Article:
Speech by Admiral Sir Mark Stanhope, First Sea Lord.
Thank you Michael for inviting me to address this year’s RUSI Maritime Conference, at which I’m grateful to hear the minister’s endorsement of the maritime dimension.
Most here would agree, I think, that security and prosperity are 2 sides of the same national interest coin. And so I welcome the fact that, as an island nation, the maritime is recognised as bringing value to that national interest coin, despite inflationary pressures.
Utility of maritime power
Cast your minds back, if you will, to Tuesday 8th May .
When, after their FA cup final defeat, Liverpool beat Chelsea 4-1 at Anfield, and when the anniversary of VE Day was being commemorated around the world.
But also on that day, in pursuit of our national interests, the Royal Navy had, as it typically does, over 40 ships and submarines, and some 3,500 sailors and marines on operations worldwide or undergoing pre-deployment training.
On that day in the Gulf our MCMs were on operational notice for mine clearance whilst also participating in a multinational exercise with Oman, the US, France and Saudi Arabia;
To which the Type 45 destroyer HMS Daring also participated whilst contributing to wider Combined Task Force 150 maritime security operations in the Arabian Sea and Indian Ocean. And RFA Fort Victoria also joined the exercise whilst acting as the flagship for Rear Admiral Likitawong Royal Thai Navy, in command of CTF 151 units undertaking counter-piracy ops in the Gulf of Aden and the Somali Basin.
On the same day, HMS Westminster was charged with maritime security and maritime counter-terrorism responsibilities around the southern Arabian Gulf, in direct support of CTF 152.
Meanwhile, on Tuesday 8th May , our Naval Air Squadrons were operating out of Mussanah in Oman, as well as Camp Bastion and Kandahar.
And on that same day, HMS Dauntless had undertaken a successful counter-drugs op having just assumed Atlantic Patrol Task (South) duties from HMS Montrose. And the submarine HMS Talent, off South Africa, was looking forward to an operational stand-down in Simon’s Town.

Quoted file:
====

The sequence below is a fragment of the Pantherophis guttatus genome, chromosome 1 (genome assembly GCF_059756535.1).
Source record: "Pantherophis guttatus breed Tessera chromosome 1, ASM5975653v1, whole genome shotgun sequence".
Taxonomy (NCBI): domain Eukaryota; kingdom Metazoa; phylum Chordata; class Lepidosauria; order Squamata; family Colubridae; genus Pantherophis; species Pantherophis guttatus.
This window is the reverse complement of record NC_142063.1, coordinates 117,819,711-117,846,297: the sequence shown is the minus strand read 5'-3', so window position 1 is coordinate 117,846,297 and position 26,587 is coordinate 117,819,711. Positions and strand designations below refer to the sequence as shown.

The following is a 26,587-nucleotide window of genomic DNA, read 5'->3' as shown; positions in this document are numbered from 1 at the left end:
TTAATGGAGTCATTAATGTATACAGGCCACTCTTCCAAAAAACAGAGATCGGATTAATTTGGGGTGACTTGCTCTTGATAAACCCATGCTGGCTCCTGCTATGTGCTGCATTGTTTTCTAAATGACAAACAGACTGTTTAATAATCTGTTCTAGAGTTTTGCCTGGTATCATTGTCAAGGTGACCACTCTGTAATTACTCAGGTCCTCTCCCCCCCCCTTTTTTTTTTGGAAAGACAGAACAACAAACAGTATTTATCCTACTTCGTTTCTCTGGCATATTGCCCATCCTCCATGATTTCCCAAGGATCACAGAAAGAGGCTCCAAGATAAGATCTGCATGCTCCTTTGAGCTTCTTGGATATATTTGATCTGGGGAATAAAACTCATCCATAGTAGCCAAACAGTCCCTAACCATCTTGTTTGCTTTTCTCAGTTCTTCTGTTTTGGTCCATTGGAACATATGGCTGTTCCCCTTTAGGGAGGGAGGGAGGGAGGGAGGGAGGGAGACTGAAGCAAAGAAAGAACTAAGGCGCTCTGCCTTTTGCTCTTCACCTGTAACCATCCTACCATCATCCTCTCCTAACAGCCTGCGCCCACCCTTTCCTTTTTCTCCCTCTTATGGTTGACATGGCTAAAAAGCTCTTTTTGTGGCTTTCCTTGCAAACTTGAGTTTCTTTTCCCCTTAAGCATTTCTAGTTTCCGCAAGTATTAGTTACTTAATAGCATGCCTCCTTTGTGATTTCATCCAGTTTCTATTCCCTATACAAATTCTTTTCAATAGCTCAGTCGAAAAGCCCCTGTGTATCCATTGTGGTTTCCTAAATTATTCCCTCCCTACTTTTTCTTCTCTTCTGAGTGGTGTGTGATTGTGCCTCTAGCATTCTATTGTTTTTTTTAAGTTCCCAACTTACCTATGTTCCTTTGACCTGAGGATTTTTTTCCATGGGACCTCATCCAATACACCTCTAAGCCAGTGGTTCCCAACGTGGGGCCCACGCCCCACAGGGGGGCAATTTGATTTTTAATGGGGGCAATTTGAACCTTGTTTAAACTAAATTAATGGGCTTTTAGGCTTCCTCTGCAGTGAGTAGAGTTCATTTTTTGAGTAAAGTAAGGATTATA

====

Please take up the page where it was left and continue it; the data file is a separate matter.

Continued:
Meanwhile, in home waters, the Olympics LIVEX was underway, with HMS Bulwark and RFA Mounts Bay off Weymouth, and HMS Ocean here in London, whilst 45 Commando remained primed for contingent tasking as the nation’s lead commando group, and 40 Commando continued their preparations for deployment to Afghanistan.
Further afield, HMS Protector, our ice patrol ship, was transiting the Panama Canal having supported the British government’s wider commitment to the Antarctic Treaty. And on Tuesday 8th May  we continued to provide the strategic deterrent.
The list goes on. I’m proud the list goes on, but I won’t. However, from this rapid sweep across the operational horizon, I do want to make a couple of points.
In particular, maritime power’s contribution to smart power, which the minister referred to earlier, and which I hope this conference will deepen our understanding of exactly what that contribution means.
Smart power, this ability to employ both soft and hard power assets more effectively, and with all the levers of national power to produce more enduring outcomes, is especially relevant in an age of austerity; and is precisely what we were doing on Tuesday 8th May , and indeed what we do every day.
Without the maritime power that we uniquely provide, not one of the activities, nor their accompanying effects:
- of international reassurance
- of capacity building
- of collaboration
- of promoting collective security
- of deterrence
Not one of these effects that we seek to leverage, would have been accomplished.
Indeed, it is this capacity for maritime power to deliver effect in more nuanced ways that makes it, I believe, the epitome of smart power.
And because the delivery of smart power places a premium on prevention, the ultimate prize in our national security strategy, exercising smart power has a number of implications for navies; not least for the RN contribution to defence engagement.
First, and most obviously, navies need to be forward deployed; at sea. Just as we were on Tuesday 8th May , working with many other navies; a number of which I’m pleased to see are represented here.
Only by having a persistent presence in regions of interest can navies deliver maritime power, that ‘effect from the sea’, with the greatest expression:
- by maintaining confidence in sea trade upon which we depend
- by building trust with an ever-widening circle of international partners
- by bringing reassurance to fragile states
- by preventing the consequences of illegal activity reaching our shores
- and by deterring potential aggressors from challenging our national interests
As I like to put it, “the more one deploys, the less one needs to be kinetic”.
But it’s not just about being ‘at sea’, it’s also about being ‘at readiness’.
It’s about having the capabilities to respond swiftly, and right across the ‘spectrum of uncertainty’; as world events last year served to remind each and every one of us.
Consider, for example, one of the key innovations that came out of the SDSR: the Response Force Task Group, already mentioned by the minister and otherwise known as the RFTG, that proved so successful in achieving effective influence across the Maghreb.
The RFTG is a highly capable quick-reaction force consisting of ships, aircraft and marines, and as such is suited to a wide range of defence tasks:
- from maritime strike to disaster relief; and
- from amphibious operations to civilian evacuation.
In many ways it’s the cornerstone of the ‘Adaptable Britain’ security posture articulated in the SDSR.